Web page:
PTSD criteria. There is a hope!
Post Traumatic Stress Disorder (PTSD) is a specific form of disorder of the post-traumatic stress adaptation process. PTSD criteria are classified in the International Statistical Classification of Diseases and Related Health Problems (ICD-10), a medical classification list by the World Health Organization (WHO). PTSD is related to a group of disorders associated with disadaptation and severe stress reaction.
The study of PTSD began with the clinical observations and analysis of the extreme factors effects on the human psyche. It was found that the effects of wars and disasters are not limited to visible aspects of victims’ life only, but also have hidden consequences, such as deep personal trauma, which may take a form of pathological syndrome called the post traumatic stress disorder.
Post traumatic stress disorder (PTSD) criteria
A. A person has experienced some traumatic event (must be at least two symptoms of the following):
- An individual was a participant in any form, orwitnessed, or was somehow involved in the events, which include death, death threat or threat of a serious damage for that individual or the others.
- In the traumatic situation, an individual experienced intense fear, helplessness or horror.
B. Traumatic events are constantly experienced in one (or more) of the following ways:
- Involuntary intrusive memories, which cause a severe emotional distress and compulsive hyperamnesia of the event and the associated feelings.
- Recurring nightmares and dreams of the event, causing intense negative emotions.
- Signs of the dissociative states – an individual may periodically perform some actions or are experiencing some feelings as if the traumatic event is happening again, for example:
- Feeling of “vividness” of the past in the form of delusions and hallucinations;
- The “flashback ” effect, which develops into a complete loss of a touch with reality and a feeling of a full “transference” into the traumatic situation.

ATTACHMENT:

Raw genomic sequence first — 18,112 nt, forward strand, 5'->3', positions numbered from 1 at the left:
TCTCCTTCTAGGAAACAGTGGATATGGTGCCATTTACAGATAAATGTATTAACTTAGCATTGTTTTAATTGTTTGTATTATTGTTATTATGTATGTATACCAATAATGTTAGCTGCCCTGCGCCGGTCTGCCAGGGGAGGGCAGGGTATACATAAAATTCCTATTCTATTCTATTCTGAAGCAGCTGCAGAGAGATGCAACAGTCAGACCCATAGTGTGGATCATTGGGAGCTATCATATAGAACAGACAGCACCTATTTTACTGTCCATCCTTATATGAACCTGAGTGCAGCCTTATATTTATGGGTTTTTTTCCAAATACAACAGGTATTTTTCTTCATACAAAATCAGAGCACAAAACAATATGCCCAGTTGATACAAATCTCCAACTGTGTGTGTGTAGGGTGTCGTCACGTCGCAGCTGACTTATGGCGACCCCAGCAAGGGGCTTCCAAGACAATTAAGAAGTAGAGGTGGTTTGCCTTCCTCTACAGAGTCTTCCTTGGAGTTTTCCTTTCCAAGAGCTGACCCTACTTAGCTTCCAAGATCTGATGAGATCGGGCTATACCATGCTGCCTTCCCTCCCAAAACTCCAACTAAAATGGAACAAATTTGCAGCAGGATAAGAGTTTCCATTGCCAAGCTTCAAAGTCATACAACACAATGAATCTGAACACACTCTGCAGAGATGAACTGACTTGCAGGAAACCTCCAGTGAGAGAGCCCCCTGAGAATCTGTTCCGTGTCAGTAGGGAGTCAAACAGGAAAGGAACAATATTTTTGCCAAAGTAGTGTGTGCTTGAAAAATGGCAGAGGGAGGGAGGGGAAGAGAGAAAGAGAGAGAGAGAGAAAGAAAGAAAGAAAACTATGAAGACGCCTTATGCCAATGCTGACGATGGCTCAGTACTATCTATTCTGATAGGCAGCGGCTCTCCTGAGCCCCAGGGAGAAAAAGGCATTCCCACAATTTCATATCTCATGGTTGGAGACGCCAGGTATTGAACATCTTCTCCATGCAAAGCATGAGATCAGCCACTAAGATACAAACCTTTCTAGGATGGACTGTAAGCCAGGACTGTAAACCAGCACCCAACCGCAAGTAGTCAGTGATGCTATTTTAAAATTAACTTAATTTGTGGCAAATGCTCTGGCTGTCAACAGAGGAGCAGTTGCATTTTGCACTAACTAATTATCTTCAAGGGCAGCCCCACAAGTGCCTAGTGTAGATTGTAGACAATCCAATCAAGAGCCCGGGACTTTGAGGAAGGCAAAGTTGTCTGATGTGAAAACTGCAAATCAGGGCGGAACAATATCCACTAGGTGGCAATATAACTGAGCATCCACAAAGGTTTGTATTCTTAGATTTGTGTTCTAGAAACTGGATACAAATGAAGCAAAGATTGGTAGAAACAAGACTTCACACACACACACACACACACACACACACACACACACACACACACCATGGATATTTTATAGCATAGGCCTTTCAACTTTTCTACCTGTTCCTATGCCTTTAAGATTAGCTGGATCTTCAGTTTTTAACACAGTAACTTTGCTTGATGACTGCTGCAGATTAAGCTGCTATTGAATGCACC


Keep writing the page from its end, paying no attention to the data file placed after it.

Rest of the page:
- Dramatic intrusive memories which are the result of some specific situation, reminding of traumatic event.
- Involuntary increase of psychophysiological activity in situations which remind of the traumatic event (places, sounds, smells, etc.).
C. Constant isolation from any factors associated with the trauma:
- Avoiding any thoughts, feelings or conversations associated with the trauma.
- Avoiding activities, places or people that “rake over old ashes” of the trauma.
- The inability to recall some important aspects of the traumatic event.
- Low interest in life, loss of the interest in favourite occupations.
- Forms of “out-of-body” experience or isolation from other people.
- Reduced expression of the positive affect (“emotional numbness”).
- Lack of the future prospects.
D. Persistent symptoms of increased psychophysiological activity, which were not observed before the trauma.
- Difficulty of falling asleep or sleep disturbance associated with possible nightmares and /or increased anxiety which accompany obsessive thoughts and memories of the trauma.
- Increased and barely controlled irritability or bursts of anger.
- Difficulties in focusing.
- A state of constant expectation of something bad.
- Hyperreaction for startle and sudden stimulus.
E. The duration of course of the disorder – more than 1 month.
F. The disorder creates critical clinically significant emotional states or expressed defects in social, professional or other life spheres.
PTSD criteria allow to simplify and accelerate the diagnosis of the disease with maximum precision.